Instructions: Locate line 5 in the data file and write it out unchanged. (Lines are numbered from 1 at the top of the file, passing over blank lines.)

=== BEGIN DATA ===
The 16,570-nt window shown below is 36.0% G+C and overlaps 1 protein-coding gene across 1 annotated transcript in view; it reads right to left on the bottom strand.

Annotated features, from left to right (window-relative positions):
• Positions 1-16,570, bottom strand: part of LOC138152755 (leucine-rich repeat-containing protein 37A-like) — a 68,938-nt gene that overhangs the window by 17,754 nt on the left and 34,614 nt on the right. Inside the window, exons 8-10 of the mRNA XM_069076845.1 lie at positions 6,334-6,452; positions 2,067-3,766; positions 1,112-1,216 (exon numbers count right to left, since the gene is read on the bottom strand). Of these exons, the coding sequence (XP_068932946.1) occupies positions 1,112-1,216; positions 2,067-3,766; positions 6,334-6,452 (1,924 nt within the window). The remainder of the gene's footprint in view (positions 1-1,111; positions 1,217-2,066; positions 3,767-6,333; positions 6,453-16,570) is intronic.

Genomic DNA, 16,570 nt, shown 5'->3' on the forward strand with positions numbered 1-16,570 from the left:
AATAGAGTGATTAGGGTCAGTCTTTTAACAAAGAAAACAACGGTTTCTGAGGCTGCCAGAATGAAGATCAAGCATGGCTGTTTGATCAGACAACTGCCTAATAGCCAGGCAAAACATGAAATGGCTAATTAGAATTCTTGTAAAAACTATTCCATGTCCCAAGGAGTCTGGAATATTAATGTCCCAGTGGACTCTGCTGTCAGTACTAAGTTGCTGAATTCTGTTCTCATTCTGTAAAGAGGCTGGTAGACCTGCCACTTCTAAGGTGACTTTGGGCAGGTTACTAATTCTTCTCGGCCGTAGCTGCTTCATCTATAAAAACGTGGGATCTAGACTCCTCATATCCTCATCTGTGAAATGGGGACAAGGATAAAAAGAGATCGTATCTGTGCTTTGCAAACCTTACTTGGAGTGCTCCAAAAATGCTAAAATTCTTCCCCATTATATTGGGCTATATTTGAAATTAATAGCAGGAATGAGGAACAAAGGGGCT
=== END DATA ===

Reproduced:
AATAGAGTGATTAGGGTCAGTCTTTTAACAAAGAAAACAACGGTTTCTGAGGCTGCCAGAATGAAGATCAAGCATGGCTGTTTGATCAGACAACTGCCTAATAGCCAGGCAAAACATGAAATGGCTAATTAGAATTCTTGTAAAAACTATTCCATGTCCCAAGGAGTCTGGAATATTAATGTCCCAGTGGACTCTGCTGTCAGTACTAAGTTGCTGAATTCTGTTCTCATTCTGTAAAGAGGCTGGTAGACCTGCCACTTCTAAGGTGACTTTGGGCAGGTTACTAATTCTTCTCGGCCGTAGCTGCTTCATCTATAAAAACGTGGGATCTAGACTCCTCATATCCTCATCTGTGAAATGGGGACAAGGATAAAAAGAGATCGTATCTGTGCTTTGCAAACCTTACTTGGAGTGCTCCAAAAATGCTAAAATTCTTCCCCATTATATTGGGCTATATTTGAAATTAATAGCAGGAATGAGGAACAAAGGGGCT